She spoke evenly, but Duncan could tell that each sentence was filled with pain. Stop hurting her, he wanted to shout. At the same time he dimly grasped that if his father did not hurt this woman, something terrible would happen to his mother, to Matthew and Zoe, to him. His father had begun, once again, to apologize when Lily, who had been standing quietly beside him since they came through the door, stepped forward.

The woman caught sight first of her, then of him. “Hello,” she said.

He gave in and followed. “Hello. I’m Duncan. This is Lily.”

As they approached, the woman bent down; Lily went to her and offered a paw. The woman shook it. Still kneeling, she looked up at Duncan. “I hear you’re a fabulous painter. Do you have favorite artists?”

“I like this Italian painter who paints five bottles over and over.”

“Morandi. He’s sublime. When you’re older, you’ll have to visit the museum in Bologna.”

“Have you been?”

“No.” The woman’s hair rippled pleasingly as she stroked Lily. “But I’d like to. You can see the studio he had in the house he shared with his sisters.”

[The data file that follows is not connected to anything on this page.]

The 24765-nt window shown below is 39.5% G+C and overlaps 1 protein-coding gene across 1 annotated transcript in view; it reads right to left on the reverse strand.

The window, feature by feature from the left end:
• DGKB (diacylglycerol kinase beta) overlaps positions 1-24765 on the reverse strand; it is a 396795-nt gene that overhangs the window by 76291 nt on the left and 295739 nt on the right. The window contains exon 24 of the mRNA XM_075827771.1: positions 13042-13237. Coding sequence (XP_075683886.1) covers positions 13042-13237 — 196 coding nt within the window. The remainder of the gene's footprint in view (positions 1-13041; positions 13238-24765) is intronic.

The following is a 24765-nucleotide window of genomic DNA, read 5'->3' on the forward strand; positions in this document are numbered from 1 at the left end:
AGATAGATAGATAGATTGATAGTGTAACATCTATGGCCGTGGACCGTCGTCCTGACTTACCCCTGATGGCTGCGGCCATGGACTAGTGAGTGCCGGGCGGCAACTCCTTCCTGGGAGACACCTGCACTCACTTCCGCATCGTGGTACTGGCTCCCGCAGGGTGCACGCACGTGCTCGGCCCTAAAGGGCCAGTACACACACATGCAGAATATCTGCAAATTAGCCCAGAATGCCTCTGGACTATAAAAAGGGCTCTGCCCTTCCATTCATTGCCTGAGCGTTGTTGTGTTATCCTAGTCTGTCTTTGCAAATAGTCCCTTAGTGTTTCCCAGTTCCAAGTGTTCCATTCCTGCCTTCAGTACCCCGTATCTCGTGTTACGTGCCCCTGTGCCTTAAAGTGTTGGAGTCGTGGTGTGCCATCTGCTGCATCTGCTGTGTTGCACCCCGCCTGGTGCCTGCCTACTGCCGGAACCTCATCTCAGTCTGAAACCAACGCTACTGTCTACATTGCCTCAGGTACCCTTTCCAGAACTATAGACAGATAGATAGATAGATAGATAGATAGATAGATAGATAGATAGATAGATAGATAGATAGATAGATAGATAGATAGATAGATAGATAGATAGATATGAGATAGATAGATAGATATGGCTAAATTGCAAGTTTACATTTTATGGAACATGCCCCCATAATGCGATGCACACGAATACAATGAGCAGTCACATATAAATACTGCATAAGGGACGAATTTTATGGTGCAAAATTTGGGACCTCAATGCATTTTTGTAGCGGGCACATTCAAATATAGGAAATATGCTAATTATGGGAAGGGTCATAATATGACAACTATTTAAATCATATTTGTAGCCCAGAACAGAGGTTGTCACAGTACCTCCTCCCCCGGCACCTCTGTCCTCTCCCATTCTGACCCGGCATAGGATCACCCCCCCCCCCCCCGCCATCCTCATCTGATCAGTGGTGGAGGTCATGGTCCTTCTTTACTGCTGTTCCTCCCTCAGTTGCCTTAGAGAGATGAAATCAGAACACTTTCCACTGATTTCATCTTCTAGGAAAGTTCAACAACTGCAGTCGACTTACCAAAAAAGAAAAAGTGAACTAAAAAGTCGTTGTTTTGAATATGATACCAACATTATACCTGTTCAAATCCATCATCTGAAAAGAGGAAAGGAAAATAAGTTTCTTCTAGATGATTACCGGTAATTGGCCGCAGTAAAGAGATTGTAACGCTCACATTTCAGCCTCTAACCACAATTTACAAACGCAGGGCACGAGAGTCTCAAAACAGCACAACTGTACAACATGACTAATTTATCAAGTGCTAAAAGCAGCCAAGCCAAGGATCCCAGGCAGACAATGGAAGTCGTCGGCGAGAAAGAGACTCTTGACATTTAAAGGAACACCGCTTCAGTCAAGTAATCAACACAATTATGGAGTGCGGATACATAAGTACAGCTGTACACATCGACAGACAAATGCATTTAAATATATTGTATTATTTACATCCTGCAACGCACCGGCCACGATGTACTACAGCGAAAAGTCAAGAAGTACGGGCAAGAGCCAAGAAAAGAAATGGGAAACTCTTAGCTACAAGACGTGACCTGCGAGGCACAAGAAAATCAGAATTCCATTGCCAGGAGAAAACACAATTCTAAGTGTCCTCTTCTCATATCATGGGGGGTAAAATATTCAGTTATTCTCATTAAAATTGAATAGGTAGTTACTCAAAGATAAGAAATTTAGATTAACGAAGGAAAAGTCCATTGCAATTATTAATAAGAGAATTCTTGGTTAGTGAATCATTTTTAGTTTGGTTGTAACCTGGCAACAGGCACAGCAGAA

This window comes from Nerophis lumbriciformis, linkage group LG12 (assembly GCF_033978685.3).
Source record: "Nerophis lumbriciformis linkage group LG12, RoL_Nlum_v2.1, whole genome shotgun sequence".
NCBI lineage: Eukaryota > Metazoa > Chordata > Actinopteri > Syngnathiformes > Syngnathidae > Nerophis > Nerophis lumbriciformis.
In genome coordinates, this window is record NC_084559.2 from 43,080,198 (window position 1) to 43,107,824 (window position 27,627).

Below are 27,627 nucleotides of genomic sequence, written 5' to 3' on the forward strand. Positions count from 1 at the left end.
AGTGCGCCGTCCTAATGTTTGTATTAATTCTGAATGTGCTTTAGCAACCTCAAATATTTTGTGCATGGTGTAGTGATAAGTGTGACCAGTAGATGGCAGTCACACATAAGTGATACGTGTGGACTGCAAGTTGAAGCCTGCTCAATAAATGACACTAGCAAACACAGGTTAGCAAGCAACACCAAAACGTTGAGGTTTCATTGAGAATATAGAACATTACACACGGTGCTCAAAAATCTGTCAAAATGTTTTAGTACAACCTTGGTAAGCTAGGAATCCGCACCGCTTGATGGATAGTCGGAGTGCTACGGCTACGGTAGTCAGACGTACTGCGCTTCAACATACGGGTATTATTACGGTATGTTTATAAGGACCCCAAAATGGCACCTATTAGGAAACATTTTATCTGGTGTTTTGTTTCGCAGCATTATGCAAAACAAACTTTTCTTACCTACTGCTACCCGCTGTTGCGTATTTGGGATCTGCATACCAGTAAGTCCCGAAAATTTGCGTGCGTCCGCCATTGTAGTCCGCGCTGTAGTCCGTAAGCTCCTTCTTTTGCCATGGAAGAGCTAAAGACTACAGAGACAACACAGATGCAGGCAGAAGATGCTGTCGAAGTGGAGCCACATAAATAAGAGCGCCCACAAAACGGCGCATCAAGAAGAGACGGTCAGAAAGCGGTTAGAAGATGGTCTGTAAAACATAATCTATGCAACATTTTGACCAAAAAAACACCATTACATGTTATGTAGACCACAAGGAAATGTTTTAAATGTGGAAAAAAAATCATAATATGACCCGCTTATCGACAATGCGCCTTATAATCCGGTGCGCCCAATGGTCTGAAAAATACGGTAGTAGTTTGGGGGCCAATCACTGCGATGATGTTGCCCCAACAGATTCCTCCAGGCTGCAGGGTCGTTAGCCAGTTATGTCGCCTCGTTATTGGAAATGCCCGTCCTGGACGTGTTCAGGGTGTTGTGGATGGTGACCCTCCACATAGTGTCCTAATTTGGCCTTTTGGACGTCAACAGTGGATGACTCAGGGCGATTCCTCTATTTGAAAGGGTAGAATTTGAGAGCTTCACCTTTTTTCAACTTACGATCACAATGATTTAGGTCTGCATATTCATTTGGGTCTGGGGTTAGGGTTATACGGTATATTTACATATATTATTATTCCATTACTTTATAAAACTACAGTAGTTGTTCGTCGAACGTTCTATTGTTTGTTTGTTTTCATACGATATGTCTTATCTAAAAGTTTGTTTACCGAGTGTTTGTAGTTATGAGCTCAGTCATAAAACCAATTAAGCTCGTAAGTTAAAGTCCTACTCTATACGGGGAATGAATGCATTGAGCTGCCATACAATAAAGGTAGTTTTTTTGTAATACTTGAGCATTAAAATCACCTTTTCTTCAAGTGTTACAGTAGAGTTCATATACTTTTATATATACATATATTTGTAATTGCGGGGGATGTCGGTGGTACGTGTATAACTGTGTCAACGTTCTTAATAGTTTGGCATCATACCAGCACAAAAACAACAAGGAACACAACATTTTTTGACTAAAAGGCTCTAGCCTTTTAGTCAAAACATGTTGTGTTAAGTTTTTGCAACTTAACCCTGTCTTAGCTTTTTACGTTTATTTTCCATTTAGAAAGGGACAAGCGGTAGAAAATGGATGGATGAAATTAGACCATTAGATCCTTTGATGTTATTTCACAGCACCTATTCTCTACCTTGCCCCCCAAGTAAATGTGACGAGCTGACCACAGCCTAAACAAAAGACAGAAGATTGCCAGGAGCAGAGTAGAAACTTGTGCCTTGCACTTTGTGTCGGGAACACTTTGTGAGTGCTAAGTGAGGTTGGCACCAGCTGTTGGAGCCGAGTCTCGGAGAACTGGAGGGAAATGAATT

“I paint in my bedroom. Do you paint?”

“Not really. I’m a graphic designer. I met your father when some friends asked me to help them design a coffee table.”

 While they talked, his father had risen to his feet. He was watching their exchange as if they were tossing a burning torch back and forth; any moment one of them would drop it.

“Dad, I wanted to ask if I could go over to Will’s. I’ve got the Christmas card under control.”

His father made a noise, neither yes nor no.

“I’d better be going,” said the woman. “Nice to meet you at last.” Before either Duncan or his father could say goodbye, she was gone, leaving the two of them alone.